“It’s more of a process, like taking responsibility and accountability for where you live, how you run your life, and getting out into the streets and taking back what has been taken away from you,” is how Flagherty explained the point of protest. “The people of New York have dealt with a tremendous amount of crap lately,” said Ewald, citing everything from transit cuts to firehouse closings to Muslim immigrants’ detentions. “What we hope is that the people who are coming together, all these diverse groups coming together to protest the RNC, will make connections through the process of organizing together and from that point on we can fight those individual battles.”
The community fostered among protestors creates a unique opportunity to model the egalitarian, democratic and anarchic approaches sought in the wider world. Brooke Lehman, who facilitated many of the noRNC Clearinghouse planning meetings that served as central hub for all protestors and groups, concluded at an RNC evaluation discussion held at NYU in October that the city protest community came out of the counter-convention more cohesive than before, rather then more dysfunctional and fractured as usual. “It wasn’t an accident,” says Lehman, also co-director of the Bluestockings political bookstore, who noted that organizers took part in a pre-RNC pro-communication retreat in New Paltz.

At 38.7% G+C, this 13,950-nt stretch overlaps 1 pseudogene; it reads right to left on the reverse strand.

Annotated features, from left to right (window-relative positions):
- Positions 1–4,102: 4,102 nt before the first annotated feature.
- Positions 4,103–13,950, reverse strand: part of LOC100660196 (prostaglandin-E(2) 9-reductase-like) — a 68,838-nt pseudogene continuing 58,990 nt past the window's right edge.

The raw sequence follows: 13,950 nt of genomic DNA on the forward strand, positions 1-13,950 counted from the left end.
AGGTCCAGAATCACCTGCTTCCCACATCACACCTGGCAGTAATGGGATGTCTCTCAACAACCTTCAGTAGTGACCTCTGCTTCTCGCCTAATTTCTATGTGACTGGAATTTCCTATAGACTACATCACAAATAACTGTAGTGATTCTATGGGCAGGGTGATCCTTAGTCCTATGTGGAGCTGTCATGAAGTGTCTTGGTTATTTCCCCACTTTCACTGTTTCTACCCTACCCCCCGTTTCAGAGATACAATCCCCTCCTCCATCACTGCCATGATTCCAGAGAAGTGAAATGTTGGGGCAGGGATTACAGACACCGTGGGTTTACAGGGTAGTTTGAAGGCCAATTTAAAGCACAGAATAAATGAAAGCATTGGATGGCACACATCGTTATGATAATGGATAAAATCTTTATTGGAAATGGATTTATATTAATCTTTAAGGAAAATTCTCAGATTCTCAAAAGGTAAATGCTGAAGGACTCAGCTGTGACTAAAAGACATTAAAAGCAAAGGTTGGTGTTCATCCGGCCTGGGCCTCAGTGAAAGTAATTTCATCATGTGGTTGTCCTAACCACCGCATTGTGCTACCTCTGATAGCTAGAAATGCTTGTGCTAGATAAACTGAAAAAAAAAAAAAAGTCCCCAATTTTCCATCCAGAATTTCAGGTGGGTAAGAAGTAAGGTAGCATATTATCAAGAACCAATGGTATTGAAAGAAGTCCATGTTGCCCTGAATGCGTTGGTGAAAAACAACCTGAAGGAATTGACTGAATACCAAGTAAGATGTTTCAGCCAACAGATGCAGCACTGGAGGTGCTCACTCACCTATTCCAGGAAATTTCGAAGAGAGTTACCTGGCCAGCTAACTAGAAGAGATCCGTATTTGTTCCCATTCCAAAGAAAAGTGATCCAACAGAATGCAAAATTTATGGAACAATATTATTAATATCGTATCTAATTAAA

From the non-hierarchichal format of the Clearinghouse meetings to the “safe and supportive atmosphere” for would-be protestors, participants were able to “be the change they want to see”— tolerant, respectful, cooperative. The anarchic bicyclists of Times Up!, the satirical actors of Billionaires for Bush, the saintly public-interest counsels of the National Lawyer’s Guild, the patriotic revelers of Greene Dragon, the poor people’s representatives from the Kensington Welfare Rights Union and many more all kept their eyes on the big prize rather than bickering over differences: a successful practice for future times they may want to do the same thing again.
Protesting with others rather than disapproving all by oneself also provides solidarity and solace, fellowship and inspiration. When a dark Jan. 6 day begins with watching live television